Existence, according to Dogen, is dependent on sentient experience; a thing (dharma) exists insofar, and to the extent that it is experienced. If we do not experience it, it does not exist; at the same time, if it exists it can be experienced, for nothing in the universe is concealed. Thus, according to Dogen’s Zen, a Buddha that is indescribable, mysterious, ineffable, incommunicable, and indefinable is not a Buddha. As human beings our ability to know or experience Buddha (or anything else) is, of course, necessarily limited to the human capacity; we cannot know, conceive, or experience anything beyond our capacity as humans (if we could, it would immediately be within the human capacity). Anything that we try to imagine that is greater than ourselves must be small enough to fit inside our own imagination, thus it would inevitably have to be smaller than ourselves. Therefore, any Buddha we could imagine would have to be smaller than ourselves also. Therefore, in Dogen’s Zen, no dharma (thing, being, instance) can be essentially superior or inferior to any other. All dharmas can be distinguished by their own particular attributes, characteristics, or features, but none differ essentially or substantively from us.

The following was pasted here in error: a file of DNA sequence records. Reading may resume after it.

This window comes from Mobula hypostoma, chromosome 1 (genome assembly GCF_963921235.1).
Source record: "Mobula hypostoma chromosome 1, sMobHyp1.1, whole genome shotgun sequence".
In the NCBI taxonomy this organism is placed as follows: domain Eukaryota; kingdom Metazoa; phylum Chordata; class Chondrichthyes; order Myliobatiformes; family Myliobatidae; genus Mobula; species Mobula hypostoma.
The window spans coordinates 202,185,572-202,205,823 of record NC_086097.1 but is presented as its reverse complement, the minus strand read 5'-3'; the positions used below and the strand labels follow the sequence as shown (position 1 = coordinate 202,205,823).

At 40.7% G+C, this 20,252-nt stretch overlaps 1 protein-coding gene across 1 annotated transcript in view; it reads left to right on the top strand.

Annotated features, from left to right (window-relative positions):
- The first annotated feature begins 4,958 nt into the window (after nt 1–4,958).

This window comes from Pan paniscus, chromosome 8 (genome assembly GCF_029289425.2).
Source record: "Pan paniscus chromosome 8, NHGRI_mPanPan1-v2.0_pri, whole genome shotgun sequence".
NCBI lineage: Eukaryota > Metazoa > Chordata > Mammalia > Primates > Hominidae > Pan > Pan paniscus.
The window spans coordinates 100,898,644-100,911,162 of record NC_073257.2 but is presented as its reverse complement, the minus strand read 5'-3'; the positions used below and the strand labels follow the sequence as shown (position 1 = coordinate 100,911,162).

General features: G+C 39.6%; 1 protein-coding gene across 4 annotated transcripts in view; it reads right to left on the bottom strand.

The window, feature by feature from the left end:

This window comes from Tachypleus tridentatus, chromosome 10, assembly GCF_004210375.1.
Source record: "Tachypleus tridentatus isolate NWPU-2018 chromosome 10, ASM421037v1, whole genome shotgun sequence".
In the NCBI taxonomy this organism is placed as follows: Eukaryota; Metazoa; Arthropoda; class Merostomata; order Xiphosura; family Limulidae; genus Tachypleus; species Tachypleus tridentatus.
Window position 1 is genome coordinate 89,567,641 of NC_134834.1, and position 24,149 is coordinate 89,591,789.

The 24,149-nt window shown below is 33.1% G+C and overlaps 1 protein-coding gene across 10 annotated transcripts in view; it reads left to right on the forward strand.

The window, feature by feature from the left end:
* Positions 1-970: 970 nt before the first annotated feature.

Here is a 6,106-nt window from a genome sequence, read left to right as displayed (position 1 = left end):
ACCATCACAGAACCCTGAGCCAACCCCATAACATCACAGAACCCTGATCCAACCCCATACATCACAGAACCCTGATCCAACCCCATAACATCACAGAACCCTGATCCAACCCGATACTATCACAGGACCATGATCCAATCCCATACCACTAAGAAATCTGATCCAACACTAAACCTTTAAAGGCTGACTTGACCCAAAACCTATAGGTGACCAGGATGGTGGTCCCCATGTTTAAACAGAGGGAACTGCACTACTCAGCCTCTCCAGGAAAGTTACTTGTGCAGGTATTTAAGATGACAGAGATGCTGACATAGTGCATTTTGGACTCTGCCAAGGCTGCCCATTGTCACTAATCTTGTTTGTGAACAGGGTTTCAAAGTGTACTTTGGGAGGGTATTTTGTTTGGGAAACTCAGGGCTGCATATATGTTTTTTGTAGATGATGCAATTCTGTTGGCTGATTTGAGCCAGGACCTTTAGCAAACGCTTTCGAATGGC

Dogen’s writings are much more concerned with elucidating the nature and significance of “form” (unique, particular dharmas), than they are with “emptiness” (universal oneness). The usual reason given for this is that Dogen was countering his era’s excessive preoccupation with emptiness which had led to the widespread acceptance of extremely biased (one-sided) views. Another reason for Dogen’s emphasis on form, which I think may be more significant, is the fact that after the initial phases of Zen practice and enlightenment there is little value in discussing emptiness. The primary significance of the Buddhist doctrine of emptiness, which can only be truly grasped through experiential realization, is what it reveals about the true nature of the universe and our self. This truth is actualized (made actual) by journeying through emptiness, not by or as emptiness in itself; and definitely not by taking up a permanent abode in emptiness. To clarify, let’s consider the first three lines of Shobogenzo, Genjokoan: